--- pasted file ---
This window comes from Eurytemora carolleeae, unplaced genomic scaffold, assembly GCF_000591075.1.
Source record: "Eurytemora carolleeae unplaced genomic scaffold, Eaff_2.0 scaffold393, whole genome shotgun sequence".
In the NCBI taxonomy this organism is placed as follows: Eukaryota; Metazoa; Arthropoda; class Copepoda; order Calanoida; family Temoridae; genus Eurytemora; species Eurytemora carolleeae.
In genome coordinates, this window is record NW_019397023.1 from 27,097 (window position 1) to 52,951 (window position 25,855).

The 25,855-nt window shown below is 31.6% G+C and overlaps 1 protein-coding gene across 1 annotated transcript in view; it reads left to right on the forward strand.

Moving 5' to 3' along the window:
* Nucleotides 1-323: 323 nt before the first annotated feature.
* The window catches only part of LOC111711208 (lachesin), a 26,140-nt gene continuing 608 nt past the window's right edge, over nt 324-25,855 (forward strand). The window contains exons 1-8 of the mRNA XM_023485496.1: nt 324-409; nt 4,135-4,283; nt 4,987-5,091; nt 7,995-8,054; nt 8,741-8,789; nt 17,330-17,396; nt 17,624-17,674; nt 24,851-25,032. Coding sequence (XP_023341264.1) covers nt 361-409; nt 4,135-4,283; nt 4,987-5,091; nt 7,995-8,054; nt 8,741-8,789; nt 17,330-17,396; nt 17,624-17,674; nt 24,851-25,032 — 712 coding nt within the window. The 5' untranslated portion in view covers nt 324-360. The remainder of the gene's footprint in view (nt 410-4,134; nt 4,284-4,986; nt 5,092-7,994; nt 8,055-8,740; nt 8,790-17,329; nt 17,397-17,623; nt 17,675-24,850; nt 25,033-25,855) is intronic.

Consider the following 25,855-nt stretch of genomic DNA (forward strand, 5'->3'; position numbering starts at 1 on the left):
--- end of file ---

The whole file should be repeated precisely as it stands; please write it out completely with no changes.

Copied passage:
This window comes from Eurytemora carolleeae, unplaced genomic scaffold, assembly GCF_000591075.1.
Source record: "Eurytemora carolleeae unplaced genomic scaffold, Eaff_2.0 scaffold393, whole genome shotgun sequence".
In the NCBI taxonomy this organism is placed as follows: Eukaryota; Metazoa; Arthropoda; class Copepoda; order Calanoida; family Temoridae; genus Eurytemora; species Eurytemora carolleeae.
In genome coordinates, this window is record NW_019397023.1 from 27,097 (window position 1) to 52,951 (window position 25,855).

The 25,855-nt window shown below is 31.6% G+C and overlaps 1 protein-coding gene across 1 annotated transcript in view; it reads left to right on the forward strand.

Moving 5' to 3' along the window:
* Nucleotides 1-323: 323 nt before the first annotated feature.
* The window catches only part of LOC111711208 (lachesin), a 26,140-nt gene continuing 608 nt past the window's right edge, over nt 324-25,855 (forward strand). The window contains exons 1-8 of the mRNA XM_023485496.1: nt 324-409; nt 4,135-4,283; nt 4,987-5,091; nt 7,995-8,054; nt 8,741-8,789; nt 17,330-17,396; nt 17,624-17,674; nt 24,851-25,032. Coding sequence (XP_023341264.1) covers nt 361-409; nt 4,135-4,283; nt 4,987-5,091; nt 7,995-8,054; nt 8,741-8,789; nt 17,330-17,396; nt 17,624-17,674; nt 24,851-25,032 — 712 coding nt within the window. The 5' untranslated portion in view covers nt 324-360. The remainder of the gene's footprint in view (nt 410-4,134; nt 4,284-4,986; nt 5,092-7,994; nt 8,055-8,740; nt 8,790-17,329; nt 17,397-17,623; nt 17,675-24,850; nt 25,033-25,855) is intronic.

Consider the following 25,855-nt stretch of genomic DNA (forward strand, 5'->3'; position numbering starts at 1 on the left):